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The UN’s Fund for Agricultural Development Has a New Boss. He Faces a Cash Crunch.


Álvaro Lario was elected president to the Rome-based International Fund for Agricultural Development on July 7 and was most recently its chief financial officer. He must contend with intensifying global demand for the fund’s expertise helping rural farmers while managing its liquidity crisis. IFAD

With the world facing an unprecedented food crisis, the smallest of the three Rome-based agencies of the United Nations — the International Fund for Agricultural Development — has a new president. Álvaro Lario, its chief financial officer and a Spaniard, was elected as the agency’s seventh president on July 7, starting Oct. 1 for a four-year term. He takes over as the agency is being pressured to do more while also facing a cash crunch.

Lario succeeds Gilbert Houngbo, a former Togolese prime minister who is leaving to head the International Labor Organization, in Geneva. Houngbo has led the Rome organization since 2017.

In his acceptance speech to the Governing Council on July 7, Lario vowed to double the agency’s impact on Sustainable Development Goal 1 (eradicating poverty) and SDG 2 (aiming for zero hunger) by 2030. The election was held one day after the release of the 2022 edition of The State of Food Security and Nutrition in the World, a report by the Food and Agriculture Organization (FAO) detailing a grim estimate that as many as 828 million people were affected by hunger in 2021 — 150 million more than in 2019, in the pre-pandemic era.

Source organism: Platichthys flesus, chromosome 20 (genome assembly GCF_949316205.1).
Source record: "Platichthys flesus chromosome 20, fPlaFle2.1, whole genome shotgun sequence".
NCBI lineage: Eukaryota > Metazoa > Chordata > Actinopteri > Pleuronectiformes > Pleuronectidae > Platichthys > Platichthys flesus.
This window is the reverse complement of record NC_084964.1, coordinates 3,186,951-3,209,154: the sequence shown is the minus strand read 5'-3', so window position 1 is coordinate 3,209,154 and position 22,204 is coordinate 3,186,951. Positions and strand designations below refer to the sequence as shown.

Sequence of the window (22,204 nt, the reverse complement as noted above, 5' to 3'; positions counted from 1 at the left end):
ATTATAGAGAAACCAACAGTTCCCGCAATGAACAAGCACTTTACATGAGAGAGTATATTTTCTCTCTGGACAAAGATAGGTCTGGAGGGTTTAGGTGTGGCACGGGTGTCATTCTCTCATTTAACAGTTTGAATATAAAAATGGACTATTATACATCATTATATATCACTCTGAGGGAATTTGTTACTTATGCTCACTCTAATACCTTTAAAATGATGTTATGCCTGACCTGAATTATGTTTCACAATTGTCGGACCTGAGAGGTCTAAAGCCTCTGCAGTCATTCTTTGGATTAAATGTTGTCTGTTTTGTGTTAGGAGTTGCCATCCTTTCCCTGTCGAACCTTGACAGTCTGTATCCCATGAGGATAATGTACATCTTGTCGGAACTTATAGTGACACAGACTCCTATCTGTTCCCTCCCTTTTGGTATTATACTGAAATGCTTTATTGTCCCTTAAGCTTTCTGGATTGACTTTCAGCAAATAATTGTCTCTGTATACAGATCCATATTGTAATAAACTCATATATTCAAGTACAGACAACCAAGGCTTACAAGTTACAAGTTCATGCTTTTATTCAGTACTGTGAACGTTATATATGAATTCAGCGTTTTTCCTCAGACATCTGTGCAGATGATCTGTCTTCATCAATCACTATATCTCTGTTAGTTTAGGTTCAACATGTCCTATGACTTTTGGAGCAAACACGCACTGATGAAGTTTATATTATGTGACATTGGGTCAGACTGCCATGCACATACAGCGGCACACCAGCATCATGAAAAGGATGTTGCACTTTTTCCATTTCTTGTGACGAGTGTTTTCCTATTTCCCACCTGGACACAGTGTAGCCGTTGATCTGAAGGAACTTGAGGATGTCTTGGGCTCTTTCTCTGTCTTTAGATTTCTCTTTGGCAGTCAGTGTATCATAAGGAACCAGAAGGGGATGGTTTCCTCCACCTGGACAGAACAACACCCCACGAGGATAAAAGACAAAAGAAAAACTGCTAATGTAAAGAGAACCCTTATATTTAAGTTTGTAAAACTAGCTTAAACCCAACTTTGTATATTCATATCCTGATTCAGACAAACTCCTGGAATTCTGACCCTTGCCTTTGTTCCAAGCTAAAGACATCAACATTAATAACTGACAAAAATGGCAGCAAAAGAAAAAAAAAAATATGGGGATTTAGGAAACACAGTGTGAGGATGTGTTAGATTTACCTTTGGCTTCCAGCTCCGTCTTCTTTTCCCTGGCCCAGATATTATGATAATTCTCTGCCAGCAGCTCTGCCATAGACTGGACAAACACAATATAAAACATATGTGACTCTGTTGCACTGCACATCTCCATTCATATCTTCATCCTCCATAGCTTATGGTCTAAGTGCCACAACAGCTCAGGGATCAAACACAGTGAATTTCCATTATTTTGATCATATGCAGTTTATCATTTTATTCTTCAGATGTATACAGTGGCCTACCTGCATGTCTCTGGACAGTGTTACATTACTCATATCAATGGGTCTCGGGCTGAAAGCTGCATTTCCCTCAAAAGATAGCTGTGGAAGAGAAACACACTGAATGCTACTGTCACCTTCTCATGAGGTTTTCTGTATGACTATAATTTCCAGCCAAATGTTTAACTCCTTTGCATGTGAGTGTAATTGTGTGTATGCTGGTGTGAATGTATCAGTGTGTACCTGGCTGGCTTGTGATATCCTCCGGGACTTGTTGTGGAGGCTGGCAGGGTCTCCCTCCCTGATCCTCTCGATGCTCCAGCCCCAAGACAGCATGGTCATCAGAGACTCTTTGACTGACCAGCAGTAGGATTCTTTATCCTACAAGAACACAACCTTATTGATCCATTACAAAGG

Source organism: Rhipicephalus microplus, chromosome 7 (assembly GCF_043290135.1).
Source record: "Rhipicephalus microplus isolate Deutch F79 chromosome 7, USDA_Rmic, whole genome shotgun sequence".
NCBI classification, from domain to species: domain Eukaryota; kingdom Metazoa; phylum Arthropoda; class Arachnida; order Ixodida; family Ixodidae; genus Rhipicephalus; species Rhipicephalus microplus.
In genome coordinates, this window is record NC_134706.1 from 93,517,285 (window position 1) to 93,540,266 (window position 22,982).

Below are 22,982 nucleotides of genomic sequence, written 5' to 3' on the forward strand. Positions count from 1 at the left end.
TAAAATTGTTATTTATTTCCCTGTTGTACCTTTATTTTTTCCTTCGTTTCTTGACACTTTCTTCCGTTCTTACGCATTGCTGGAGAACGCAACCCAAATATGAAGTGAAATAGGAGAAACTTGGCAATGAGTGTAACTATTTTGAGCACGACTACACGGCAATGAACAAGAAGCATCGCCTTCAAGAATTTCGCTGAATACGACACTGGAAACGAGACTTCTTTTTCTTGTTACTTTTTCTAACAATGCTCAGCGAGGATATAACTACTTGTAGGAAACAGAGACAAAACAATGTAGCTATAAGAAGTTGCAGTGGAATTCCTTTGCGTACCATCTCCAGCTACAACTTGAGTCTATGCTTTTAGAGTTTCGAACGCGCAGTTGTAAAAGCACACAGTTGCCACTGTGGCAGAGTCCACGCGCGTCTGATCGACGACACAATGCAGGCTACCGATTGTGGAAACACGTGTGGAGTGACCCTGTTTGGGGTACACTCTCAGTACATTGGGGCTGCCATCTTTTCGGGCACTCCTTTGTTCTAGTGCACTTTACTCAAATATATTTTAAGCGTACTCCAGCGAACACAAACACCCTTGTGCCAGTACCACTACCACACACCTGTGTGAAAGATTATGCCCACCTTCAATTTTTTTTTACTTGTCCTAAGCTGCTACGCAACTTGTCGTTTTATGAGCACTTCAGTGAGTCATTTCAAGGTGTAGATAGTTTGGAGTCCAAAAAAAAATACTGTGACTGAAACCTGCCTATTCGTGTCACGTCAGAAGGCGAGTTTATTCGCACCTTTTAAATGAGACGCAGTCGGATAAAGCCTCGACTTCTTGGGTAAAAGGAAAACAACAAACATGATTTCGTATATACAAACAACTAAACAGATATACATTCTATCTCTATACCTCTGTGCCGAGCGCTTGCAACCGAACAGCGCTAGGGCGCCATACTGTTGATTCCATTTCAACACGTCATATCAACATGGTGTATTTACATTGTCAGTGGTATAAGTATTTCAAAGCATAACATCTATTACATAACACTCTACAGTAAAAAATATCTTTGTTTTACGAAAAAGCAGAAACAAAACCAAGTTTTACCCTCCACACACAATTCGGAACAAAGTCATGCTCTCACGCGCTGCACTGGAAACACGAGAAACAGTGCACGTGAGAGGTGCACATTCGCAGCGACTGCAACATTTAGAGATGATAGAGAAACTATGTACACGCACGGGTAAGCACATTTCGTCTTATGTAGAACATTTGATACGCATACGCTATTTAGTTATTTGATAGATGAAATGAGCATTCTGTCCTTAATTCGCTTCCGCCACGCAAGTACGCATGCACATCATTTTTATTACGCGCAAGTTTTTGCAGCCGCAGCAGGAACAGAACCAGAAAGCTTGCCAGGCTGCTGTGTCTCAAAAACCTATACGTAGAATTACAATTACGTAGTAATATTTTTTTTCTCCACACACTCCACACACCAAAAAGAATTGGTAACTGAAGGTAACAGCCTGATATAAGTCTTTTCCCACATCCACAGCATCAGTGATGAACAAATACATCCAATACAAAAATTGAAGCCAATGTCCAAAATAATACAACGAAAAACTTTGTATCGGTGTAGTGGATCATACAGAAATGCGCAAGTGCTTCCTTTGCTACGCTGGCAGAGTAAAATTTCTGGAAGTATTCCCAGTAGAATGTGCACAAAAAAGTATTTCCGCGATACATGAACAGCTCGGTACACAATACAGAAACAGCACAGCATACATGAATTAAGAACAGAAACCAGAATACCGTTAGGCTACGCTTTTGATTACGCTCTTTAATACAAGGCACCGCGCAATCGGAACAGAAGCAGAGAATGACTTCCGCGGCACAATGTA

Ifad, as it’s known, is a financial institution and granting agency specializing in helping the world’s poorest rural farmers. Active in 94 countries with 40 country offices, it often partners with other agencies, including the two other Rome-based UN entities, the FAO and the World Food Program, to expand its reach.

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Ifad was founded in 1977 in response to the famines of the early 1970s and received its original financing from OPEC countries that were pressured to recycle petrodollars from the first oil shock into development uses, according to Uma Lele, the author of “Food for All,” a historical review of food and agricultural development agencies. The current top pledging countries include the United States, France, Germany, Canada, Sweden, China and the Netherlands.

Highly regarded for its expertise in working with farming communities, in 2021 the Center for Global Development, a Washington research institute, ranked Ifad as the top global agency for “development cooperation.” The Group of 7 leaders, meeting in June in the Bavarian Alps, emphasized in a statement the important role Ifad plays in increasing food production to deal with global hunger.